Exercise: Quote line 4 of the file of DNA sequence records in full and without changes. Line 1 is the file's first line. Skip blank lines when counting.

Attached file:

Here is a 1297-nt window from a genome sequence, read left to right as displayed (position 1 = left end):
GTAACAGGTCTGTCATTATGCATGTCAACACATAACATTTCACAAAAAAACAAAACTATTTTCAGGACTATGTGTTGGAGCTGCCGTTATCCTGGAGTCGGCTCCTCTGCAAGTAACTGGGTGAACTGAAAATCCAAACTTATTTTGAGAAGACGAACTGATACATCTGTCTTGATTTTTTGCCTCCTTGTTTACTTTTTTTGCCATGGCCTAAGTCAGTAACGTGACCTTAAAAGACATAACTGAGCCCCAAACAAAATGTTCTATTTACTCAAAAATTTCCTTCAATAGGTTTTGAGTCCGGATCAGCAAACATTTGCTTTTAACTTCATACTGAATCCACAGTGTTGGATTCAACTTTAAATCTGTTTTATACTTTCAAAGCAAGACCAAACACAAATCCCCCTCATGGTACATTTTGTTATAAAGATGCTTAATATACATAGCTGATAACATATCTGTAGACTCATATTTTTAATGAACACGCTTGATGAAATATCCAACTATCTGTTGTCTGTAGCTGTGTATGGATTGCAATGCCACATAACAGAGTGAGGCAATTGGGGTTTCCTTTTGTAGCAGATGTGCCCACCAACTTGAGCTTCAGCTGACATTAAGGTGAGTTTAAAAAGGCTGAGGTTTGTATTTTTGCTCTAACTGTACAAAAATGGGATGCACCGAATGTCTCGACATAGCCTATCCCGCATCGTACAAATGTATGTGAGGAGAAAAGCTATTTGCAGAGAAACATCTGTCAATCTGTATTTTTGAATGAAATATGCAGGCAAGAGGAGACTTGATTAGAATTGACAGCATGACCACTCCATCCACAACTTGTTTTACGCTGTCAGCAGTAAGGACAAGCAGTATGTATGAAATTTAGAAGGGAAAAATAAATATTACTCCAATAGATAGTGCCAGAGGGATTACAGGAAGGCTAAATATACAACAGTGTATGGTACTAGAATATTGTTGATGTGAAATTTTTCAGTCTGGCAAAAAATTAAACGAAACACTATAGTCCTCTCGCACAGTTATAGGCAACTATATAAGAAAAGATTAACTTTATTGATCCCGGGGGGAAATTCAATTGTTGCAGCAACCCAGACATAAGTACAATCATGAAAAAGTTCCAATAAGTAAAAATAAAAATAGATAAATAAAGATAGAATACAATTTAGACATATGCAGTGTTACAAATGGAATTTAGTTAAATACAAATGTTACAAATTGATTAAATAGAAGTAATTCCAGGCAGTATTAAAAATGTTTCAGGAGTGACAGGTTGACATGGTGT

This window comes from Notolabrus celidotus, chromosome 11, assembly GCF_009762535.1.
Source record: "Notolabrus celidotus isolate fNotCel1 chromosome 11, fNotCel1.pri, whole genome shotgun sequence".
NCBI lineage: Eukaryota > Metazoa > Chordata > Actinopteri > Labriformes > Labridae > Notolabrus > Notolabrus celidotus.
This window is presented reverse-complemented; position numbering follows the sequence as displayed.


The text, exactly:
Source record: "Notolabrus celidotus isolate fNotCel1 chromosome 11, fNotCel1.pri, whole genome shotgun sequence".